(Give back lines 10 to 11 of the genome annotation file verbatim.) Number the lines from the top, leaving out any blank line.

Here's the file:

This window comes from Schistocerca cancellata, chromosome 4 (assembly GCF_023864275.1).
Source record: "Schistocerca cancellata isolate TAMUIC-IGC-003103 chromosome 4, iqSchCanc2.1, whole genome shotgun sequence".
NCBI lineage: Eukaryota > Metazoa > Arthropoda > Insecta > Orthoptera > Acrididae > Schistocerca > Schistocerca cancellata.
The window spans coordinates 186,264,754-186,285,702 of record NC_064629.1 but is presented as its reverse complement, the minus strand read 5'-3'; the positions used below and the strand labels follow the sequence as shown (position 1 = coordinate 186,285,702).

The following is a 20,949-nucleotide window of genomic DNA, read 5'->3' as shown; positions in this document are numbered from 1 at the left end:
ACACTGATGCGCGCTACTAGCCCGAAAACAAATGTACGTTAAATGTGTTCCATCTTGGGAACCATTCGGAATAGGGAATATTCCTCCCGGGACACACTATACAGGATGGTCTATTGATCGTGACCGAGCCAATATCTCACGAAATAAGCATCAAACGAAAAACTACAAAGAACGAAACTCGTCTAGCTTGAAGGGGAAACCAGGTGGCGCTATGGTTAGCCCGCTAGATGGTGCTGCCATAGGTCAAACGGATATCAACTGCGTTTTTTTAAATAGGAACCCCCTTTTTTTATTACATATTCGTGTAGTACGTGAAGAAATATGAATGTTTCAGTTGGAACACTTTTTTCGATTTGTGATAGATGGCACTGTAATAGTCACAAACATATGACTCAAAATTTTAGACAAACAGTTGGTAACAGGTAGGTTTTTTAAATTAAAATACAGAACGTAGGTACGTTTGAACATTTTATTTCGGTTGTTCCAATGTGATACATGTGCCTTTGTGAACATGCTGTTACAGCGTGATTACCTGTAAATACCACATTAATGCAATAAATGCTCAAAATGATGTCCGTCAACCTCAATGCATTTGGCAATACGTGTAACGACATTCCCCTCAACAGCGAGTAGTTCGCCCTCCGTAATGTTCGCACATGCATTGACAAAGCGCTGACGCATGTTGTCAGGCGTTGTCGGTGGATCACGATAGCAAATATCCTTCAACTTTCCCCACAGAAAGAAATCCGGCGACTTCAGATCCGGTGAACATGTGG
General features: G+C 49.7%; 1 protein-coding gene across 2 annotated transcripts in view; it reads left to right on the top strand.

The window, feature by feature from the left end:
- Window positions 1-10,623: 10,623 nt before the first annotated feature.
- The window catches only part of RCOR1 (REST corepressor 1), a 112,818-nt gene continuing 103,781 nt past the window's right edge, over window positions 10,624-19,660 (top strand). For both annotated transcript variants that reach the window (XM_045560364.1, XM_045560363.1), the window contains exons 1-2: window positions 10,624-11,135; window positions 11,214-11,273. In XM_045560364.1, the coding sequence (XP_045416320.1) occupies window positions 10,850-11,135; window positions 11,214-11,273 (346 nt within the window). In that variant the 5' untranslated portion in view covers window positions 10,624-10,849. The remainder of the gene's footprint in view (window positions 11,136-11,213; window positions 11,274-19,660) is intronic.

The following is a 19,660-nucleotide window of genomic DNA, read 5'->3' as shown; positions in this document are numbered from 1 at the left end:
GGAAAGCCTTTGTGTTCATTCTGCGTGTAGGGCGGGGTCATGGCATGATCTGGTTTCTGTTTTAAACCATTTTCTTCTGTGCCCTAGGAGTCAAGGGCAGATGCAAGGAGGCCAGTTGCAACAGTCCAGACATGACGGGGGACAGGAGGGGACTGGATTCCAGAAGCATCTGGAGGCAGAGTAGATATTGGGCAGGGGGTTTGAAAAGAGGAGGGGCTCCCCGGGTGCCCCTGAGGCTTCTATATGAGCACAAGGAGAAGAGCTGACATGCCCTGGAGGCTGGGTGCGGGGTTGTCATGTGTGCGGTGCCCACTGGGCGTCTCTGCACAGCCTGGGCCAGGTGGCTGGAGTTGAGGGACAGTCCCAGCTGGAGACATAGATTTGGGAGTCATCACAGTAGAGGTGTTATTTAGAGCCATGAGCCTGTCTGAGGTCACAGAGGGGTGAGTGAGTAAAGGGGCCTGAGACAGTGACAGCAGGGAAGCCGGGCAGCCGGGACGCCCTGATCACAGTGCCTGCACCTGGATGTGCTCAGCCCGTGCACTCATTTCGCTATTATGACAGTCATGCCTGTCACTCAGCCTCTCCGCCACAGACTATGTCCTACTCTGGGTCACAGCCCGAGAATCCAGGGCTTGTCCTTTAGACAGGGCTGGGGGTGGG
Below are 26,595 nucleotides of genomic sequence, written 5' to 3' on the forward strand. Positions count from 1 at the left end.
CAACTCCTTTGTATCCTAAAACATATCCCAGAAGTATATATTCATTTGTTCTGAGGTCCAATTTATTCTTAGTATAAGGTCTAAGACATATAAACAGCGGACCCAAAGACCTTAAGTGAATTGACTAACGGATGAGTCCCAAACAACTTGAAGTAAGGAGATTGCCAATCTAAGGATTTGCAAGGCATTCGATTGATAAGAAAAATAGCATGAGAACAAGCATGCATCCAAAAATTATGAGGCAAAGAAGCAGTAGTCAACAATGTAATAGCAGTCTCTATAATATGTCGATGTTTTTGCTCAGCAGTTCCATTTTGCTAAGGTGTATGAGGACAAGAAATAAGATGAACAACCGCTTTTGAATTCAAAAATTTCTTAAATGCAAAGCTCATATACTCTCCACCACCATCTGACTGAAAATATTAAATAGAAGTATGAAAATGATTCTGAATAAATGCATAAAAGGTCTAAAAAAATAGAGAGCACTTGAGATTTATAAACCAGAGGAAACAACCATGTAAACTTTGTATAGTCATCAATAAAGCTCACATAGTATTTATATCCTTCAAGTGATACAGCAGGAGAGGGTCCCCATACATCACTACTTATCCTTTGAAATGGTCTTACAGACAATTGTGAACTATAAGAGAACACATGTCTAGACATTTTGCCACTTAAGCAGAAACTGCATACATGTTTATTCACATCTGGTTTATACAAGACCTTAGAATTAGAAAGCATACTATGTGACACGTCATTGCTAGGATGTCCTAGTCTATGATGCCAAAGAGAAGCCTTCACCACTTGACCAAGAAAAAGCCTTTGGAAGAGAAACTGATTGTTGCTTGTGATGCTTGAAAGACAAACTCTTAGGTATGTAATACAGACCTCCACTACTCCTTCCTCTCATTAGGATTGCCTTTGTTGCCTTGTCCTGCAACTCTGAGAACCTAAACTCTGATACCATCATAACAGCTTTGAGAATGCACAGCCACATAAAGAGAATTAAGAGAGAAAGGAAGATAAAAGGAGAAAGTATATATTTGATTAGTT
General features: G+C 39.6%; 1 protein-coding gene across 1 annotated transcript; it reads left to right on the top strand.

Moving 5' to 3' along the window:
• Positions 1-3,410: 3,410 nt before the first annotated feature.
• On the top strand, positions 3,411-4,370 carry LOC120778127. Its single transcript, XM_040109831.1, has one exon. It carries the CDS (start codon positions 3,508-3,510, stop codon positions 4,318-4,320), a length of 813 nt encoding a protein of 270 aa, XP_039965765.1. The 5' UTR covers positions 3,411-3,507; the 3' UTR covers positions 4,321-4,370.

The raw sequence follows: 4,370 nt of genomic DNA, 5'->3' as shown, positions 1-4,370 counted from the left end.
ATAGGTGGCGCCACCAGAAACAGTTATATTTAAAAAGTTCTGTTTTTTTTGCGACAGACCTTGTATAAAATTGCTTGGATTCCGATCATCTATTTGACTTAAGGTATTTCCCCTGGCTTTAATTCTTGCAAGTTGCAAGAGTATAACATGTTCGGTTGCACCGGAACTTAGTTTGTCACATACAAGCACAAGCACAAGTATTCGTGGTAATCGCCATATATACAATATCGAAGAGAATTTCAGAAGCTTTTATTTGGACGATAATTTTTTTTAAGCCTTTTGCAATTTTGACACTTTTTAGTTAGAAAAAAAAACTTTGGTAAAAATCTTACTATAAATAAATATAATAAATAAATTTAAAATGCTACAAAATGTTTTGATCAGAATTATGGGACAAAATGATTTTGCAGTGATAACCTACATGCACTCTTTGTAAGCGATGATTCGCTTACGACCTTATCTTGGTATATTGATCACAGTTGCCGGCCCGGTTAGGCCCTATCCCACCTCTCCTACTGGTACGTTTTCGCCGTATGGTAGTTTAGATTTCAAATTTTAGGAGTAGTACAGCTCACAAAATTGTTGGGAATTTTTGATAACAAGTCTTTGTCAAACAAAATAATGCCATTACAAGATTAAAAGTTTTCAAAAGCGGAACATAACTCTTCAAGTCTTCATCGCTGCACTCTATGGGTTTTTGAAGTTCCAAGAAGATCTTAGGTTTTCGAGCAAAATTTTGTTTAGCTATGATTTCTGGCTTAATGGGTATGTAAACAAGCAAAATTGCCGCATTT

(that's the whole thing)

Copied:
- The window catches only part of RCOR1 (REST corepressor 1), a 112,818-nt gene continuing 103,781 nt past the window's right edge, over window positions 10,624-19,660 (top strand). For both annotated transcript variants that reach the window (XM_045560364.1, XM_045560363.1), the window contains exons 1-2: window positions 10,624-11,135; window positions 11,214-11,273. In XM_045560364.1, the coding sequence (XP_045416320.1) occupies window positions 10,850-11,135; window positions 11,214-11,273 (346 nt within the window). In that variant the 5' untranslated portion in view covers window positions 10,624-10,849. The remainder of the gene's footprint in view (window positions 11,136-11,213; window positions 11,274-19,660) is intronic.

The following is a 19,660-nucleotide window of genomic DNA, read 5'->3' as shown; positions in this document are numbered from 1 at the left end: